Amalgamation didn't help smaller communities, report says
Essex performed better than most smaller towns studied
The decision to amalgamate many Ontario cities and towns in the 1990s did not produce the cost savings it intended to, according to a new a report.
"Ontario's push for municipal amalgamation in the 1990s has failed to deliver cost-savings and efficiencies promised for both large and small cities, finds a new study released Tuesday by the Fraser Institute, a public policy think-tank based in B.C.
Specifically, the study compares pre- and post-amalgamation financial indicators in the amalgamated communities of Kawartha Lakes, Essex Township and Haldimand-Norfolk relative to comparable un-amalgamated communities.
In almost all cases — in both the amalgamated and un-amalgamated communities — the study finds significant increases in property taxes, compensation for municipal employees, and long term debt between 2000 and 2012. In other words, un-amalgamated and amalgamated municipalities appear to exhibit similar trends suggesting there was no tangible benefit to amalgamation.
"In the late 1990s, the government of the day wanted to consolidate municipal governments in an effort to reduce waste and lower property taxes. While that may have been a laudable goal, it's become clear that those benefits never materialized," said University of Windsor political science professor Lydia Miljan, a Fraser Institute senior fellow and co-author of Municipal Amalgamation in Ontario.
"While you do get rid of some mayors and town councillors, we increased all number of different ways. We increased long-term debt. We increased property taxes. Most notably, park-recreation costs, those things went up as well," Miljan said.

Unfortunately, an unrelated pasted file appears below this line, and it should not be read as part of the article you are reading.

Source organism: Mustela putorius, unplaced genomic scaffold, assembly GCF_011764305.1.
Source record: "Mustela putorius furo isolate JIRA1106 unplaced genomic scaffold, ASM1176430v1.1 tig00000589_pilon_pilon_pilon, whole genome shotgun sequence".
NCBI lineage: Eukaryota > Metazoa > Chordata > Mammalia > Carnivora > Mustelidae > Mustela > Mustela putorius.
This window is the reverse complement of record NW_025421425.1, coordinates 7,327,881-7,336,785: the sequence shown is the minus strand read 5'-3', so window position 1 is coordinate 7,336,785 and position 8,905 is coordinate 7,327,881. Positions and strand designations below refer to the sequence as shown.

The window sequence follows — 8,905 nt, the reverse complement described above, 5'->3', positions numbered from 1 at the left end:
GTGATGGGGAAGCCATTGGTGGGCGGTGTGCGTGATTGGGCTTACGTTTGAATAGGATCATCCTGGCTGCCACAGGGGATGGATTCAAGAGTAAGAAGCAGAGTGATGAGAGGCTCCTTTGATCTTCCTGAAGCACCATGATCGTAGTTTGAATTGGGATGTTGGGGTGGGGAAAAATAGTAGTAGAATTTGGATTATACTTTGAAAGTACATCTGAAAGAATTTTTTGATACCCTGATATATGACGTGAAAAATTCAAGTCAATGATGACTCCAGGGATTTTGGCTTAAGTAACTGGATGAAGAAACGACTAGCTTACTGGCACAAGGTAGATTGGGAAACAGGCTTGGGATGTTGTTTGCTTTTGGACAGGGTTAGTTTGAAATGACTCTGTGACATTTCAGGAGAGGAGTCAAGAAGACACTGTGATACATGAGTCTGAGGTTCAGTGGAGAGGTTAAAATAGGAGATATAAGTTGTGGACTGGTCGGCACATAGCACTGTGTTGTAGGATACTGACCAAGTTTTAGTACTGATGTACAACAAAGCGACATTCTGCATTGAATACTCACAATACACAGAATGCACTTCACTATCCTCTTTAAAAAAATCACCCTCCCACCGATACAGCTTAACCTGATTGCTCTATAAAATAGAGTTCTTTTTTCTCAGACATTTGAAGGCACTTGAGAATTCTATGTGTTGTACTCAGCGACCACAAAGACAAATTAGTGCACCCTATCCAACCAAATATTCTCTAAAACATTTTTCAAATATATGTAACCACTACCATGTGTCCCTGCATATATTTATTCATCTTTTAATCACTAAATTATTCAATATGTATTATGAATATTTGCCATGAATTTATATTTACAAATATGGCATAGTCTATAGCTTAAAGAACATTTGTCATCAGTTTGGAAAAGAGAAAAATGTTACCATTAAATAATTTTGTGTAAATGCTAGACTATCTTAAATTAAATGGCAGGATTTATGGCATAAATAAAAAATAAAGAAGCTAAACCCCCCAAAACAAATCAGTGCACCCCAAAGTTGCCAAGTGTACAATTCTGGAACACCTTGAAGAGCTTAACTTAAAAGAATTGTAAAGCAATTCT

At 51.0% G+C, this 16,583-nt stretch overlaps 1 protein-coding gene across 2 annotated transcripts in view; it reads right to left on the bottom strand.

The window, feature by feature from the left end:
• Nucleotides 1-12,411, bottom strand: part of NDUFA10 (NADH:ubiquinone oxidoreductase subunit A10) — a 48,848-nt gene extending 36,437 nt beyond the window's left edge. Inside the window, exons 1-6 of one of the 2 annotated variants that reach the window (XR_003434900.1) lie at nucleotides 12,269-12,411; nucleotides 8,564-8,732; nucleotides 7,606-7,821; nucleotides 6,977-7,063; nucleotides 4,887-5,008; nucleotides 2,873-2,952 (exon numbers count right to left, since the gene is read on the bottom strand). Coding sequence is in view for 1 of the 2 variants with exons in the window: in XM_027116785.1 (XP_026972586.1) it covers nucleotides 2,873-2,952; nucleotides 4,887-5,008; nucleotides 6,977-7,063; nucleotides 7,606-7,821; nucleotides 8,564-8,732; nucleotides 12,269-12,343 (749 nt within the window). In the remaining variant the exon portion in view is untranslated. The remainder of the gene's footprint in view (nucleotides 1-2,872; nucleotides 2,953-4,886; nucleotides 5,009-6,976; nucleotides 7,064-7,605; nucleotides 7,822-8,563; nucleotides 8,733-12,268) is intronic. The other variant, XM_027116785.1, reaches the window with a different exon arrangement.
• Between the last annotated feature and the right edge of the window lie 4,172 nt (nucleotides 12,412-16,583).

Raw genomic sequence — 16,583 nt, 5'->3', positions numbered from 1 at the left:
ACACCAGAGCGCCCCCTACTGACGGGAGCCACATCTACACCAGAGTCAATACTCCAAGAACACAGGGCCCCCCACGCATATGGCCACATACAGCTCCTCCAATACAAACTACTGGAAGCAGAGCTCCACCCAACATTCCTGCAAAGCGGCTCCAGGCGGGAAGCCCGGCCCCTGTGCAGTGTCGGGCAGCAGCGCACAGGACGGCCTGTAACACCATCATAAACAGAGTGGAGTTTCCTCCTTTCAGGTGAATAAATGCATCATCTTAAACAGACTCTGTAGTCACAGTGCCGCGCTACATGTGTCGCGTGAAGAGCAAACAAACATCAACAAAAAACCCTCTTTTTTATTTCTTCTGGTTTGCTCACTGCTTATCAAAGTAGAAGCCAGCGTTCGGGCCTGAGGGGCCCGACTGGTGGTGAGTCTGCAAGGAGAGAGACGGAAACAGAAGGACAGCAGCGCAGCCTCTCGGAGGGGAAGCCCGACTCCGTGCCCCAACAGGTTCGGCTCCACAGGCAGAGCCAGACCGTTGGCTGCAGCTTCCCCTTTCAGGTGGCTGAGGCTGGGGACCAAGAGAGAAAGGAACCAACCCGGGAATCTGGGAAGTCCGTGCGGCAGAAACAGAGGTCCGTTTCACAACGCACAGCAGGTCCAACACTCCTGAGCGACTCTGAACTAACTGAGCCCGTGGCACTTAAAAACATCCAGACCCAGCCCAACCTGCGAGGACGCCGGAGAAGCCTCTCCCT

The Town of Essex was one of the amalgamated municipalities studied. It performed better than most other municipalities studied.
Miljan said Essex actually saw smaller increases in costs than many other communities did.
Essex managed to hold the line on taxes and decrease remuneration, but its long-term debt increased by 41.5 per cent, which was directly related to its increased spending on recreation facilities.
The problem, according to the report, is that when rural areas were amalgamated with urban areas, residents demanded similar services and amenities that had been available in more urbanized communities.
"Our study reinforces earlier research about amalgamation of larger cities which suggests that amalgamation in Ontario didn't achieve cost savings, and in some instances might have actually raised costs," Miljan said. "If the government of the day was truly interested in finding efficiencies at the local level, it might have been better off to pursue policies agreements rather than municipal restructuring."